I didn’t get to do the post I had planned today, but I thought I would still put this out there for those interested in a good read. As a science lover, I found the Financial Times’ recent (a very delayed “recent”: November 24, 2007) article on “Ten Things Everyone Should Know About Science” to be a fantastic write up: well summarized and very profitable for those who would like to know the fundamentals about the “science stuff” they hear about but haven’t read up on themselves.
Before we go any further, I should say this: Yes, the article includes Evolution — in fact, it’s the first of the ten things they expound upon. But, frankly, I do think that a well-rounded education is going to include the biggest scientific theories of our day, and it’s hard to find one as big as Evolution in terms of its sweeping impact. Do I agree with all of the assumptions and conclusions of the Evolutionary theory? No. If you are a frequent reader of this blog, then you already know that. Evolution and Scripture are not 100% compatible (Dr. Francis Collins and other theistic evolutionists notwithstanding), and popular Evolutionists claim more ground than they have earned. But much of my disagreement with the theory is rooted in my knowledge of it, not in my ignorance, and I think that makes a big difference. At least it does to me!
[Actually, there is a good deal of good science that is lumped under the (very) broad category of “Evolution” that is true, and it is helpful to know what those things are. I find this similar to the misunderstanding that arises when I tell someone that I don’t believe that God is a “Trinity” and they then assume that I do not believe in the deity of Jesus. But that’s another story…]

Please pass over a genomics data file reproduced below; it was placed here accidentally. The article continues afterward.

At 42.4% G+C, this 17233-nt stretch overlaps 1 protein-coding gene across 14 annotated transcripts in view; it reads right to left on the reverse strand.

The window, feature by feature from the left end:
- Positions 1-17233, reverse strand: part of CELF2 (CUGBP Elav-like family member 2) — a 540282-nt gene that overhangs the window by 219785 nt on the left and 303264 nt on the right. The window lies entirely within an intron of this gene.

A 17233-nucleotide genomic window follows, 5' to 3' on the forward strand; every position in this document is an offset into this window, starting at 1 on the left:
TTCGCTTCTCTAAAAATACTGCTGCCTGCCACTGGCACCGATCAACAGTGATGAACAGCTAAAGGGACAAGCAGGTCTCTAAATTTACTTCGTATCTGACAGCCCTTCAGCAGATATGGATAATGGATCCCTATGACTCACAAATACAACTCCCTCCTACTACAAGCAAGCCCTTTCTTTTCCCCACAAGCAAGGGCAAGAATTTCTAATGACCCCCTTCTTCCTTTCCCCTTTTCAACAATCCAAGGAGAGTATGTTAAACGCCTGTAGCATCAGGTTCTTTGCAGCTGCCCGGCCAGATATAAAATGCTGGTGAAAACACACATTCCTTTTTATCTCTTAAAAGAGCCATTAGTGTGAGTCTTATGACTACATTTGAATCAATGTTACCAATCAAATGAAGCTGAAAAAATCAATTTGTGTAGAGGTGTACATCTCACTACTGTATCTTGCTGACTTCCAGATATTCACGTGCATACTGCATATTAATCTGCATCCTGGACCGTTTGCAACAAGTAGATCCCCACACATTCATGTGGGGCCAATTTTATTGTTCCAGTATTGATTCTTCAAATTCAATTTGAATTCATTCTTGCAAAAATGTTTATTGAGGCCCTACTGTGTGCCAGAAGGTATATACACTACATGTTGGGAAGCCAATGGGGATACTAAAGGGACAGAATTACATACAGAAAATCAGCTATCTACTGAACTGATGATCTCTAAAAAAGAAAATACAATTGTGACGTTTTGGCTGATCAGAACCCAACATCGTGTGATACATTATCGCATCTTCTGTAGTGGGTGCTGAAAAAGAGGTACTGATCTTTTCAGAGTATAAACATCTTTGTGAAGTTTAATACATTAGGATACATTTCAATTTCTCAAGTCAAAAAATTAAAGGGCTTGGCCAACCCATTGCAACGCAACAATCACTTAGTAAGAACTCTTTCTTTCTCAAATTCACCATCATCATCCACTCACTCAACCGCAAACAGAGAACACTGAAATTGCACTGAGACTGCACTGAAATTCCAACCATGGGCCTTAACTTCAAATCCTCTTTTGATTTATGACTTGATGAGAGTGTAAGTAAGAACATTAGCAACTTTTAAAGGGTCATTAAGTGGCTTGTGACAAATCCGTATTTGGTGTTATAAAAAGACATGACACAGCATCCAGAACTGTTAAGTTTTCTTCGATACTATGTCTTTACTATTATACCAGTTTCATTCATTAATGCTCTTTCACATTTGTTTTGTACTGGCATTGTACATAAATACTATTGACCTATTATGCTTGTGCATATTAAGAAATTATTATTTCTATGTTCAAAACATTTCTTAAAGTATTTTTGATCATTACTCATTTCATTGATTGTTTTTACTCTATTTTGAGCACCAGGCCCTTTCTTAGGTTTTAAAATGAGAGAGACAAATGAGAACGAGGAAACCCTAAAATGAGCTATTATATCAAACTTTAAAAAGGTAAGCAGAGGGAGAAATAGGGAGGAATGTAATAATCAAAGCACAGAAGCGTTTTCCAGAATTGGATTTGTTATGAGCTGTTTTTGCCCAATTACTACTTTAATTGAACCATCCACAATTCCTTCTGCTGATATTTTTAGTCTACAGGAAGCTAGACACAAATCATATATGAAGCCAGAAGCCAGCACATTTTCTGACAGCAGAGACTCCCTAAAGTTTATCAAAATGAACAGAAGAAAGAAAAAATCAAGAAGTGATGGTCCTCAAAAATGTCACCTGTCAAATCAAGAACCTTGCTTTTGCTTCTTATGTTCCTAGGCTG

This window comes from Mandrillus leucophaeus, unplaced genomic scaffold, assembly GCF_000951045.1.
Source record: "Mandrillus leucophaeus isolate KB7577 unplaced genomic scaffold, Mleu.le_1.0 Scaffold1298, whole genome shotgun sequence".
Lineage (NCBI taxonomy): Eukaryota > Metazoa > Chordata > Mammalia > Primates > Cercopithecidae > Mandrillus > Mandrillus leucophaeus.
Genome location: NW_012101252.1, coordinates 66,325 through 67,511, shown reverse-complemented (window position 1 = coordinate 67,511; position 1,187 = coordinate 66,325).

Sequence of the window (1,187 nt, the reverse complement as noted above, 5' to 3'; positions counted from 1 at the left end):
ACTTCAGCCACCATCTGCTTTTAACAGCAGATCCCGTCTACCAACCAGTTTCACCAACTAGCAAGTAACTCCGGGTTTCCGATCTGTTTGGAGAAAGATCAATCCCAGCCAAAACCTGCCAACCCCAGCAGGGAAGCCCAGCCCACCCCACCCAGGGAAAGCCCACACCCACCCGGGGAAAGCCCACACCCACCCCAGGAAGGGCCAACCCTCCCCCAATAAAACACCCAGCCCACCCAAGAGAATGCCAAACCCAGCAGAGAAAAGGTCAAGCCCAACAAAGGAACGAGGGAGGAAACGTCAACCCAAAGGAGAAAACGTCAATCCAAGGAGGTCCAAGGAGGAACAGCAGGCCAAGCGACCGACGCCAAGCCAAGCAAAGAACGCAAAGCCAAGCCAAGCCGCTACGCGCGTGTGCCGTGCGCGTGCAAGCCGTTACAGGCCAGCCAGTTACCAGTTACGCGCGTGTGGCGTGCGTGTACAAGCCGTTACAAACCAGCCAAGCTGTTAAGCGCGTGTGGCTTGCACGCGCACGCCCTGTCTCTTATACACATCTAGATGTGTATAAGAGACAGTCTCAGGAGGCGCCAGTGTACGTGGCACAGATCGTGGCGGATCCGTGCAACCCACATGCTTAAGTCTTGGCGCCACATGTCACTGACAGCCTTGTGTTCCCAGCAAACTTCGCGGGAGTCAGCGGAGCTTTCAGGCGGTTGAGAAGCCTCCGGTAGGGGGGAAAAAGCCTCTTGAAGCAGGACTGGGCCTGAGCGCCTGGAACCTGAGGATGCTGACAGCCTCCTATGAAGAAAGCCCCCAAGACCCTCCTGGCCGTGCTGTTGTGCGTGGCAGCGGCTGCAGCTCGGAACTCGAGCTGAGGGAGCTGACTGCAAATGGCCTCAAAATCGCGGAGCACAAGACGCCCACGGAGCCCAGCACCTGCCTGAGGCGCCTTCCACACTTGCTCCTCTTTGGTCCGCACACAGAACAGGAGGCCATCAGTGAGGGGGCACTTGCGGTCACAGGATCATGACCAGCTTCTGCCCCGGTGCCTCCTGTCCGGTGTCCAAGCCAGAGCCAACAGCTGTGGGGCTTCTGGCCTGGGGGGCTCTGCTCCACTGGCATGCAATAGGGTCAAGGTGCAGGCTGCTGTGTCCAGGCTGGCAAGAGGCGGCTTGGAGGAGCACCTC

Well-meaning people make poor arguments against Evolution all the time — like, “Why don’t we see any monkeys turning into people?” Comments like that are, in the end, self-defeating and show a lack of understanding about what Evolutionists claim. The fact is that Evolutionism is one of the dominant faiths of our time, and a good working knowledge of it–its assumptions, claims, and “evidence”–is, in my estimation, a must for those who wish to discuss it intelligently in today’s society, adherent and critic alike. And for those who would like a primer, the Financial Times article (while taking Evolution’s “truth” as a given) does an excellent job in summarizing the theory cleanly, including some of the challenges currently facing its adherents.
I didn’t mean to make this an “Evolution post.” “What are the other nine items?” you ask… Read the article and see! — “Ten Things Everyone Should Know About Science” (I don’t think this link requires a subscription, but tell me if I am wrong. Also, I haven’t checked to see if the online version is s thorough as the print version, but after a quick glance it seems to be.)
Have a great Sabbath!